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Expedition 6

September 26, 2007

Bill Pullman's Expedition 6 at The Magic Theatre in San Francisco

Bill Pullman's ensemble docudrama Expedition 6 was born out of a desire to make sense of the Columbia Space Shuttle disaster of 2003. "I was interested in the contrast between what was happening in space and issues on the ground as the US prepared to invade Iraq," says Pullman, who is best known for his roles in the films Independence Day and Lost Highway and on Broadway in Edward Albee's The Goat. The result, a nebulous nexus of texts culled from such sources as Nasa space logs and Osama bin Laden's speeches, low-flying trapeze, live and recorded music and dozens of props, suggests that the director may still be struggling to make sense of his topic, even after three years of developmental workshops.

Focusing not on the Shuttle disaster itself but on the three crew members of Nasa Expedition 6, who found themselves trapped aboard the International Space Station for six months following the Columbia's flame-out, the production bombards audiences with a meteor shower of half-sketched ideas. A chipper CNN reporter turns the astronauts' rescue into a soap opera; an Islamic fundamentalist sees the US's misfortunes as a sign from Allah; a psychologist asks the space explorers what kind of animal they'd most like to return as in the next life. These concepts, although wide-ranging, don't quite fuse. What thesis there might be gets lost in the mêlée of unfurling trapezes, flying bodies, whizzing office chairs and - perplexingly - pizza trays adorned with miniature plastic fighter aircraft and tanks.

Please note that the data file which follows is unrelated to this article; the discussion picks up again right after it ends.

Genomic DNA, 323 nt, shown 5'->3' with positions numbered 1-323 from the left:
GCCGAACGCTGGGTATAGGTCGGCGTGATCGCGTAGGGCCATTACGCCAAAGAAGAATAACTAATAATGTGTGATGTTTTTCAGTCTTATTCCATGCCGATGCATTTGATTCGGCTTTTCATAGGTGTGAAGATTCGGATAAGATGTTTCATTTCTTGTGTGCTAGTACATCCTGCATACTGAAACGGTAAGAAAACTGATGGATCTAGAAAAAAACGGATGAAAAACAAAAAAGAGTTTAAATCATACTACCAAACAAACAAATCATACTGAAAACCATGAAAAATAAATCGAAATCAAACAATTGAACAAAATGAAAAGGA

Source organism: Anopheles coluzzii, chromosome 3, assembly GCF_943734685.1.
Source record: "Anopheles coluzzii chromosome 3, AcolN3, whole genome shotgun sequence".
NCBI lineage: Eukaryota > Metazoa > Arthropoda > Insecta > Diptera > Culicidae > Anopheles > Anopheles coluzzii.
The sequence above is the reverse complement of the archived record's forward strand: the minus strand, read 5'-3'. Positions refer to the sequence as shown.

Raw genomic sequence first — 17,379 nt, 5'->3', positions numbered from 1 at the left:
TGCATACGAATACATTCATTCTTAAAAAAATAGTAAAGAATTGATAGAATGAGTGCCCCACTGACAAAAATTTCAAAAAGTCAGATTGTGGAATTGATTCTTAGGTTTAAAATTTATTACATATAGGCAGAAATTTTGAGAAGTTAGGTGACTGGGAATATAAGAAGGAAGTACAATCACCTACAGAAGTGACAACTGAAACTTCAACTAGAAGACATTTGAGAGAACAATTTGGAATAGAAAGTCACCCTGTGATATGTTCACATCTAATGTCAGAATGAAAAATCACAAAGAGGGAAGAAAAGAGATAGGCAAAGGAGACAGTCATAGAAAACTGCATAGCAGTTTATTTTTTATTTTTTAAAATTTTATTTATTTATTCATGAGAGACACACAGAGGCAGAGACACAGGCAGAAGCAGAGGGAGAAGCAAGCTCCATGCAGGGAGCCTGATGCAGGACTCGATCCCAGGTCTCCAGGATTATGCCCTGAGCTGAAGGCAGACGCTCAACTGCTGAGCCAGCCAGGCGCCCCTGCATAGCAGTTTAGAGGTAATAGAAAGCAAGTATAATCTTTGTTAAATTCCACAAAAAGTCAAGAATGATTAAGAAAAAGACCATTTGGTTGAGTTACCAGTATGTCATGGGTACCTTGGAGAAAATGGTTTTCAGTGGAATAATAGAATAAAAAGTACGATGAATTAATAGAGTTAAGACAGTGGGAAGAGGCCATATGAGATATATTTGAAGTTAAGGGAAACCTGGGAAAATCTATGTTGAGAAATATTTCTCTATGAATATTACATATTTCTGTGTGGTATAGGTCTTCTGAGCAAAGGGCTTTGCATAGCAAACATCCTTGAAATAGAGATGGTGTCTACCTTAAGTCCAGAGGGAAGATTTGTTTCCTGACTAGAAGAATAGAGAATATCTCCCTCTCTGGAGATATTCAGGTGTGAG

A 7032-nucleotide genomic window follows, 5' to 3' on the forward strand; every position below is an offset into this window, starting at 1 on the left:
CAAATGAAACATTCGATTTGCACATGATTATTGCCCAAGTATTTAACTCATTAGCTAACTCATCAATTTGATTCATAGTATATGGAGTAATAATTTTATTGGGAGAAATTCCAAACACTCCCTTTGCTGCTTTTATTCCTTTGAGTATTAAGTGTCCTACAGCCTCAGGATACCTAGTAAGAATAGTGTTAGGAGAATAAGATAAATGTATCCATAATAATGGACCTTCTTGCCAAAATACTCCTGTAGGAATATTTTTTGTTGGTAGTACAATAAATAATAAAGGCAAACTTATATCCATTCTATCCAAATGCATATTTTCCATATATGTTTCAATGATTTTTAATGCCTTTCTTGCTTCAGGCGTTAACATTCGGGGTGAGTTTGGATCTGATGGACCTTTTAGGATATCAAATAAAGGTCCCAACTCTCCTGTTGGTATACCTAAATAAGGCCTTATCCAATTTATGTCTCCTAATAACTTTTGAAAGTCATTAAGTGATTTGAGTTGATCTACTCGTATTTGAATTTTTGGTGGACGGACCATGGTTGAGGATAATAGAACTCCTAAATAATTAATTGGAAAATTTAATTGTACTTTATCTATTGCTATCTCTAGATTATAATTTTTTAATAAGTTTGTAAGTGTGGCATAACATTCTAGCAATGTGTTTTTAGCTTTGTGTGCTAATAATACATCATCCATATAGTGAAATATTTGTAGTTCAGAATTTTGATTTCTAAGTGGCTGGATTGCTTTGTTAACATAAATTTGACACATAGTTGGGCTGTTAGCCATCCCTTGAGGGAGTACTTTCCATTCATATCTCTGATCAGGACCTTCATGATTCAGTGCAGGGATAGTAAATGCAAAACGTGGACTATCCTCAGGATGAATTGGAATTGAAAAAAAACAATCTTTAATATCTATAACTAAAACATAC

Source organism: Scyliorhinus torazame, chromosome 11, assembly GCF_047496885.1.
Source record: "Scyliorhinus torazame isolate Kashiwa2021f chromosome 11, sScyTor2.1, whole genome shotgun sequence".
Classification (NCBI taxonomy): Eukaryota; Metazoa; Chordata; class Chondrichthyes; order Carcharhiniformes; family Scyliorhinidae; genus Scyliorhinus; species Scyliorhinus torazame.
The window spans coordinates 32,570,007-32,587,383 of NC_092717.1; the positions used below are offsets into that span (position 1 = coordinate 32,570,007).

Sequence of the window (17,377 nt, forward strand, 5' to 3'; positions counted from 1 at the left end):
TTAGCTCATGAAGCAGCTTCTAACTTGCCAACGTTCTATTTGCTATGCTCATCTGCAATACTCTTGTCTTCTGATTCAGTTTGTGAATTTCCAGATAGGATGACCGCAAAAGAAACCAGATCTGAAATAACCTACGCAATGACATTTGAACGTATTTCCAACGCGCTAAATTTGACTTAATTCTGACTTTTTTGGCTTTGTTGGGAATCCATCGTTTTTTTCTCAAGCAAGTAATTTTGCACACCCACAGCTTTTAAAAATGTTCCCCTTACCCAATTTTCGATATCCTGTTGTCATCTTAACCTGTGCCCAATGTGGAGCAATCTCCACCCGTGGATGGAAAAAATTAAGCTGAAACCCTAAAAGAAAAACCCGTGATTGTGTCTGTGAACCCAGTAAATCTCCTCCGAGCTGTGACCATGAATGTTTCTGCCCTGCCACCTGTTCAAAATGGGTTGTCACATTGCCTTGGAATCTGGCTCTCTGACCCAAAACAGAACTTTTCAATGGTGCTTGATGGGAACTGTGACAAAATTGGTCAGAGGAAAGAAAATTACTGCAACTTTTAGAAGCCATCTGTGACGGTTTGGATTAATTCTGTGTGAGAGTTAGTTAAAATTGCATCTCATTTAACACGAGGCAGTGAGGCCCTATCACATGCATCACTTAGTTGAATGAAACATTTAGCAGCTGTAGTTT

Yet at moments, Expedition 6 crystallises into poetry, offering us a glimpse into life at zero gravity that is sharp and bright. The choreographer Robert Davidson's balletic-sculptural trapeze sequences lift the viewer into an emotional realm. Casting long shadows under cold blue lights, the dangling human forms do more to express the idea of a planet in free fall, of humanity lost in space, than all the robotically delivered Nasa statistics and bland media interviews. Ultimately, Expedition 6 is like the surface of the moon: strewn with random debris, short on gravity, yet capable - from certain angles - of providing mesmerising views of the Earth.



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